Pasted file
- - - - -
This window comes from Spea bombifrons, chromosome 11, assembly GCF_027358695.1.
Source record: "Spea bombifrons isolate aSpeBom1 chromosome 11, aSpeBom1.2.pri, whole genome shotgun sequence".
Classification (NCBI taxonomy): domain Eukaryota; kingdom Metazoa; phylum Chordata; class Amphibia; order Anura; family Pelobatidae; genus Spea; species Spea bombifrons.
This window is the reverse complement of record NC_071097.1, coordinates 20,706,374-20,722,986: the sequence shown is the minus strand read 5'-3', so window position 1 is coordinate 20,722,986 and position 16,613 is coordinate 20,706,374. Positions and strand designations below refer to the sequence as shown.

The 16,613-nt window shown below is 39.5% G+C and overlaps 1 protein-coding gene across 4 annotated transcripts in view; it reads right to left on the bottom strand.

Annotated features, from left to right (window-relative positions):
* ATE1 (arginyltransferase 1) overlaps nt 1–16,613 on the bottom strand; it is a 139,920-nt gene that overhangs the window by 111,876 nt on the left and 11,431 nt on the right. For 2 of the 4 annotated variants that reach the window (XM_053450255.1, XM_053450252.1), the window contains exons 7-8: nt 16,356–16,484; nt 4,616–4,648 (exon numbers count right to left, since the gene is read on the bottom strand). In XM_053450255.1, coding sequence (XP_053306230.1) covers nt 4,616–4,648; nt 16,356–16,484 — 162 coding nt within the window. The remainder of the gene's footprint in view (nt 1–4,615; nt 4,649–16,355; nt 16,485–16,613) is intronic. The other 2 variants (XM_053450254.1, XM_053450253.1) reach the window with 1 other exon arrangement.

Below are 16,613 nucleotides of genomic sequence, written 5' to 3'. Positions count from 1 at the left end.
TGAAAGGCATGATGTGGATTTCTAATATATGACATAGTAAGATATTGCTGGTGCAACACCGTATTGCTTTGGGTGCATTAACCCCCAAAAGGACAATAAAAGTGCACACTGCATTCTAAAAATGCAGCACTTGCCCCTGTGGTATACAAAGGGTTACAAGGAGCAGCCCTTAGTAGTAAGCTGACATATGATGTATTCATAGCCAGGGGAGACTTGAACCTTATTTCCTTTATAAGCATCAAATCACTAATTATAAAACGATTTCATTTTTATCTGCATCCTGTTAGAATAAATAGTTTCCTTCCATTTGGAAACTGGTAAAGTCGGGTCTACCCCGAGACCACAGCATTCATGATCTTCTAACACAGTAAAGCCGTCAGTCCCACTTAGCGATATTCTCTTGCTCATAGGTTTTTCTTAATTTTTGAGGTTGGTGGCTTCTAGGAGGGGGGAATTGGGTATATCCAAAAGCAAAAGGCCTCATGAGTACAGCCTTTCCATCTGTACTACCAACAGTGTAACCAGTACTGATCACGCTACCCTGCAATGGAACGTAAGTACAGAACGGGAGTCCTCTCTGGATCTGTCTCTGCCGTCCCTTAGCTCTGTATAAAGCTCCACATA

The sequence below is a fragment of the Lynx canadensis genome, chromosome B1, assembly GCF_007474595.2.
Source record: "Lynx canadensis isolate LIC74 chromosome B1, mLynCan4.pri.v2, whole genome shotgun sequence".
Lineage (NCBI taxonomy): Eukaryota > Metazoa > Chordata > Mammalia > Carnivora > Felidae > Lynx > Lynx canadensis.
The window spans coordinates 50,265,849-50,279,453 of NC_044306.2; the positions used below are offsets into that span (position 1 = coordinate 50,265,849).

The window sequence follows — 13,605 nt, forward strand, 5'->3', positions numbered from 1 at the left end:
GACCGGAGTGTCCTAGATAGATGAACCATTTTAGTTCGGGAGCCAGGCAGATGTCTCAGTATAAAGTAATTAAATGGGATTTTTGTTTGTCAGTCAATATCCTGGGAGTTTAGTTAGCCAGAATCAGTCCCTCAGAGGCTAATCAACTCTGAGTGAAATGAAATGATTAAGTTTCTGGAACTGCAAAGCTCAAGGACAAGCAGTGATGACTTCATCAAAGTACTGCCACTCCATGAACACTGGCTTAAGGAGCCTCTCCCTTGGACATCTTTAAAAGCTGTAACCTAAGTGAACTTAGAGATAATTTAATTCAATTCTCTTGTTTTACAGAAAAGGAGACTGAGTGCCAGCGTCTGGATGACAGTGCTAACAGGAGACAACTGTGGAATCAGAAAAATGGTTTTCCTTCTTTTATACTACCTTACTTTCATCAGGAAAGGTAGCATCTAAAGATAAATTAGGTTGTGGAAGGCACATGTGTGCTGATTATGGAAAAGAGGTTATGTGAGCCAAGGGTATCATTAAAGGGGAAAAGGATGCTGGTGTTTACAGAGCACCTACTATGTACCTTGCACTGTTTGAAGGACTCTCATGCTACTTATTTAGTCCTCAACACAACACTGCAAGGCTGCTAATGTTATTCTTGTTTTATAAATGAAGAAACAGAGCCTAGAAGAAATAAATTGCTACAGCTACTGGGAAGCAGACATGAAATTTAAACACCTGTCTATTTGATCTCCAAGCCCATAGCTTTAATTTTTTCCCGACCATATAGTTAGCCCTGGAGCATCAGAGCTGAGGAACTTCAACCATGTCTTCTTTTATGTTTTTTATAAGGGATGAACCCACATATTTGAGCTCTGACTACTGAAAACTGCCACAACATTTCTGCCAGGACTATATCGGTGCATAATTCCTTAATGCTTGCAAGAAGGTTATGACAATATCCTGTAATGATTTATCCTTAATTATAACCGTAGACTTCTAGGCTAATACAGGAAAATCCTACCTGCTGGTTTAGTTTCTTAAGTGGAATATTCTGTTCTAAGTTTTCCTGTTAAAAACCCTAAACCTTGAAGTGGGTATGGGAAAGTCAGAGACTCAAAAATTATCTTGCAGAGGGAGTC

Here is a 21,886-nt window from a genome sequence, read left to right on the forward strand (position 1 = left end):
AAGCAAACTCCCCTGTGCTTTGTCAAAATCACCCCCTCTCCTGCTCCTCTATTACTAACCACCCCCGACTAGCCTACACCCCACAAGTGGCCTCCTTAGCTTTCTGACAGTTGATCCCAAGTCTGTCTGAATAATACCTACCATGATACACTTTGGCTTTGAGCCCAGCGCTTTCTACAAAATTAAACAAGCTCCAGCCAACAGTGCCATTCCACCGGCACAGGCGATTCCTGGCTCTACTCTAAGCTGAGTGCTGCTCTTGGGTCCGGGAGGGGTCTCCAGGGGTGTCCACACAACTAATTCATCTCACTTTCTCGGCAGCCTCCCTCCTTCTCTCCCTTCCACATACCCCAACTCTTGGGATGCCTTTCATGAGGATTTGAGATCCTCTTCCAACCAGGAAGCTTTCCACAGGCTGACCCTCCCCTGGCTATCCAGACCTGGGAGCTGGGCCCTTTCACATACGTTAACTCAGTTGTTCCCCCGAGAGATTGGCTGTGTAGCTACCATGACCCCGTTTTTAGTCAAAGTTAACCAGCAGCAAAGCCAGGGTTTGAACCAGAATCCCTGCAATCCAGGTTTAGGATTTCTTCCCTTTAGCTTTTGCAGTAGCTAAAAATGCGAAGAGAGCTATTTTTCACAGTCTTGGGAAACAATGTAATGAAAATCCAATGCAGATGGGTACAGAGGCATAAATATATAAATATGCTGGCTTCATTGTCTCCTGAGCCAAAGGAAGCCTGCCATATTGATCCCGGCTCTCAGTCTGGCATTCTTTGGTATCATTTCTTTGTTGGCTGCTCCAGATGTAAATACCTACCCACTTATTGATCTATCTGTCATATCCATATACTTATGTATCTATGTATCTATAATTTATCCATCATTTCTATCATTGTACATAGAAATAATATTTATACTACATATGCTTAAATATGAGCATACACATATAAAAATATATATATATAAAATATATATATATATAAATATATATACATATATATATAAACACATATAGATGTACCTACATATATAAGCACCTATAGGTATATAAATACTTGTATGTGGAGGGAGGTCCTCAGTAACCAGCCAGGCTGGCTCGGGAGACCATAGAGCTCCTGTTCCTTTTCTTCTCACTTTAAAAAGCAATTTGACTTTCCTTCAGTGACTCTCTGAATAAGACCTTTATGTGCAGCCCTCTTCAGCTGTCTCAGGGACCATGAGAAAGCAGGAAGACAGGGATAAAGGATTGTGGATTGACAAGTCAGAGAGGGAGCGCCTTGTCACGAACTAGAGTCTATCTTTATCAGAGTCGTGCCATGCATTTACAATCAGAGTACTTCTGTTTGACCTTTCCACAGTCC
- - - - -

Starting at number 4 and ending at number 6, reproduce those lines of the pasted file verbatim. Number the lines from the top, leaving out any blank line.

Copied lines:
This window is the reverse complement of record NC_071097.1, coordinates 20,706,374-20,722,986: the sequence shown is the minus strand read 5'-3', so window position 1 is coordinate 20,722,986 and position 16,613 is coordinate 20,706,374. Positions and strand designations below refer to the sequence as shown.

The 16,613-nt window shown below is 39.5% G+C and overlaps 1 protein-coding gene across 4 annotated transcripts in view; it reads right to left on the bottom strand.

Annotated features, from left to right (window-relative positions):